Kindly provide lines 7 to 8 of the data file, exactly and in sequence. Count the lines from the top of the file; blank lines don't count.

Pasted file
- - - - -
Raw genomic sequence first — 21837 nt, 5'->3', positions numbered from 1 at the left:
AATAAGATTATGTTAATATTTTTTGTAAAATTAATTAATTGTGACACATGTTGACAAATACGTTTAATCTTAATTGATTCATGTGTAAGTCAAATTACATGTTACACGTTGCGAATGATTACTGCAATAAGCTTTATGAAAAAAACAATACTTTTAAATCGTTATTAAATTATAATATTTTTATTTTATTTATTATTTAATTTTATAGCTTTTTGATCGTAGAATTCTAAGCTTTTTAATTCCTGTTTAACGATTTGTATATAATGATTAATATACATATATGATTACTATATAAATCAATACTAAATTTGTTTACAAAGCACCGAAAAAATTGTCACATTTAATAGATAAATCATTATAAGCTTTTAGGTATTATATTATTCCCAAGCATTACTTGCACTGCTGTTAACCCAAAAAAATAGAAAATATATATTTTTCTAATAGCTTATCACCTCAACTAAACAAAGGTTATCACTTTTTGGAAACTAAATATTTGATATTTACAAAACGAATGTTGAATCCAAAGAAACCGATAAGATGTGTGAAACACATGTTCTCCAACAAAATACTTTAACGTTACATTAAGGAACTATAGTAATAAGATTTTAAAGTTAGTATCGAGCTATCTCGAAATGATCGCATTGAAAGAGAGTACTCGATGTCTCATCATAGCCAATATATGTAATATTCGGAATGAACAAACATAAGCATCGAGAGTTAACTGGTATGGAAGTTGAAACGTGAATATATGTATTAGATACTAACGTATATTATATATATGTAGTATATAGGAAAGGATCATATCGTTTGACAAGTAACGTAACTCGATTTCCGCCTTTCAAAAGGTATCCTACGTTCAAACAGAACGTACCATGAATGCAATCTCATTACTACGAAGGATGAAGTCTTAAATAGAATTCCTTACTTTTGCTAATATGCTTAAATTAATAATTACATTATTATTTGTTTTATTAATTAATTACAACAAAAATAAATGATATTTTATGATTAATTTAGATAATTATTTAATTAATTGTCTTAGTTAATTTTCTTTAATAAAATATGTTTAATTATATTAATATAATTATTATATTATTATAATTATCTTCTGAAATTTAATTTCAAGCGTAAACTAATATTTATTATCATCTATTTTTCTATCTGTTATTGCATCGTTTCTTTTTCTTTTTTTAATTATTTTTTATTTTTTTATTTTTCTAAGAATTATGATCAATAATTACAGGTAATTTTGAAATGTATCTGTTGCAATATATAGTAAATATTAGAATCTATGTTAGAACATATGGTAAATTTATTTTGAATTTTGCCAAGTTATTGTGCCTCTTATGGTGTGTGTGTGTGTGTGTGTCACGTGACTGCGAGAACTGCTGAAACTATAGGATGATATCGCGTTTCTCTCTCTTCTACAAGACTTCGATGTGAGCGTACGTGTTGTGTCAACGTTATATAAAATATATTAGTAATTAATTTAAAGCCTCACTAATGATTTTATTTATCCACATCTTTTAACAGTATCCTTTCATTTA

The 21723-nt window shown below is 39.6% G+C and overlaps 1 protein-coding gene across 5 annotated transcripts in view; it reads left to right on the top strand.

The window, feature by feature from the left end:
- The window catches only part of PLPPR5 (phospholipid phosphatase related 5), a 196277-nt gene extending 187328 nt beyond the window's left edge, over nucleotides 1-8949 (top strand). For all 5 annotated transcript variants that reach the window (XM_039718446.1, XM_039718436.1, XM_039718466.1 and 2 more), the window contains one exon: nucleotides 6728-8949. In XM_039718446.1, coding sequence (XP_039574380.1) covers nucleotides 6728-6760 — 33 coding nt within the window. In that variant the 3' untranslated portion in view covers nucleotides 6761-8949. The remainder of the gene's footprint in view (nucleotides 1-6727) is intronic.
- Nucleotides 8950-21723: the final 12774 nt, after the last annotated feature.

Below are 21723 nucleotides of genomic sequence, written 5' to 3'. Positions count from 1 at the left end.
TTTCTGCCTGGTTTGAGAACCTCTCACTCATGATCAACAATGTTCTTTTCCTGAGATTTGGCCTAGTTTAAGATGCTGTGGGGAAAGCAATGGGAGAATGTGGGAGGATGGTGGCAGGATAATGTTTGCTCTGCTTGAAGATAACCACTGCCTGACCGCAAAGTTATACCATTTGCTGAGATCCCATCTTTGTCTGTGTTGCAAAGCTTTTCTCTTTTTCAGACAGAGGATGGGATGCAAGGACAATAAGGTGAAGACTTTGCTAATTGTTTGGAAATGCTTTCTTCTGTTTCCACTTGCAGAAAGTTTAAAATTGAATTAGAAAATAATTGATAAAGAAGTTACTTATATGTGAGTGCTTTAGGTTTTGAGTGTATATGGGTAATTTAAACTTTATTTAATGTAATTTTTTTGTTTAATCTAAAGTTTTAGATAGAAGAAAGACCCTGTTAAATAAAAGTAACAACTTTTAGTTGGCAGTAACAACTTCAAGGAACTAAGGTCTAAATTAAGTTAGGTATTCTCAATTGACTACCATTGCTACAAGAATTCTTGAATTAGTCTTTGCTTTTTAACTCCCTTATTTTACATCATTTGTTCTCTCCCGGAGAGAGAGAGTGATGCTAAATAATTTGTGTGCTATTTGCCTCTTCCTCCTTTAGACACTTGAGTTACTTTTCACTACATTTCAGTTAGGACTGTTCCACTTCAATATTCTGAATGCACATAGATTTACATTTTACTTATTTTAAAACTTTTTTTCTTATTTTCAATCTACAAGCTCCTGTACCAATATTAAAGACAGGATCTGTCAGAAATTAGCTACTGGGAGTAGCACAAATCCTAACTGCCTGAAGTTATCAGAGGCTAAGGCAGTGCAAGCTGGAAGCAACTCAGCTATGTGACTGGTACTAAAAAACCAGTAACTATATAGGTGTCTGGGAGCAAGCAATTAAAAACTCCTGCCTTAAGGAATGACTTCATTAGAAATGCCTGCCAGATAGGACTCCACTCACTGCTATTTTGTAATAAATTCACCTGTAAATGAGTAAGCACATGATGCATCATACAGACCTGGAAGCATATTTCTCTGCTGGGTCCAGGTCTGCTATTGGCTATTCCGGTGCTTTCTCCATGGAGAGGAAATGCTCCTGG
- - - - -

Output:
Below are 21723 nucleotides of genomic sequence, written 5' to 3'. Positions count from 1 at the left end.
TTTCTGCCTGGTTTGAGAACCTCTCACTCATGATCAACAATGTTCTTTTCCTGAGATTTGGCCTAGTTTAAGATGCTGTGGGGAAAGCAATGGGAGAATGTGGGAGGATGGTGGCAGGATAATGTTTGCTCTGCTTGAAGATAACCACTGCCTGACCGCAAAGTTATACCATTTGCTGAGATCCCATCTTTGTCTGTGTTGCAAAGCTTTTCTCTTTTTCAGACAGAGGATGGGATGCAAGGACAATAAGGTGAAGACTTTGCTAATTGTTTGGAAATGCTTTCTTCTGTTTCCACTTGCAGAAAGTTTAAAATTGAATTAGAAAATAATTGATAAAGAAGTTACTTATATGTGAGTGCTTTAGGTTTTGAGTGTATATGGGTAATTTAAACTTTATTTAATGTAATTTTTTTGTTTAATCTAAAGTTTTAGATAGAAGAAAGACCCTGTTAAATAAAAGTAACAACTTTTAGTTGGCAGTAACAACTTCAAGGAACTAAGGTCTAAATTAAGTTAGGTATTCTCAATTGACTACCATTGCTACAAGAATTCTTGAATTAGTCTTTGCTTTTTAACTCCCTTATTTTACATCATTTGTTCTCTCCCGGAGAGAGAGAGTGATGCTAAATAATTTGTGTGCTATTTGCCTCTTCCTCCTTTAGACACTTGAGTTACTTTTCACTACATTTCAGTTAGGACTGTTCCACTTCAATATTCTGAATGCACATAGATTTACATTTTACTTATTTTAAAACTTTTTTTCTTATTTTCAATCTACAAGCTCCTGTACCAATATTAAAGACAGGATCTGTCAGAAATTAGCTACTGGGAGTAGCACAAATCCTAACTGCCTGAAGTTATCAGAGGCTAAGGCAGTGCAAGCTGGAAGCAACTCAGCTATGTGACTGGTACTAAAAAACCAGTAACTATATAGGTGTCTGGGAGCAAGCAATTAAAAACTCCTGCCTTAAGGAATGACTTCATTAGAAATGCCTGCCAGATAGGACTCCACTCACTGCTATTTTGTAATAAATTCACCTGTAAATGAGTAAGCACATGATGCATCATACAGACCTGGAAGCATATTTCTCTGCTGGGTCCAGGTCTGCTATTGGCTATTCCGGTGCTTTCTCCATGGAGAGGAAATGCTCCTGG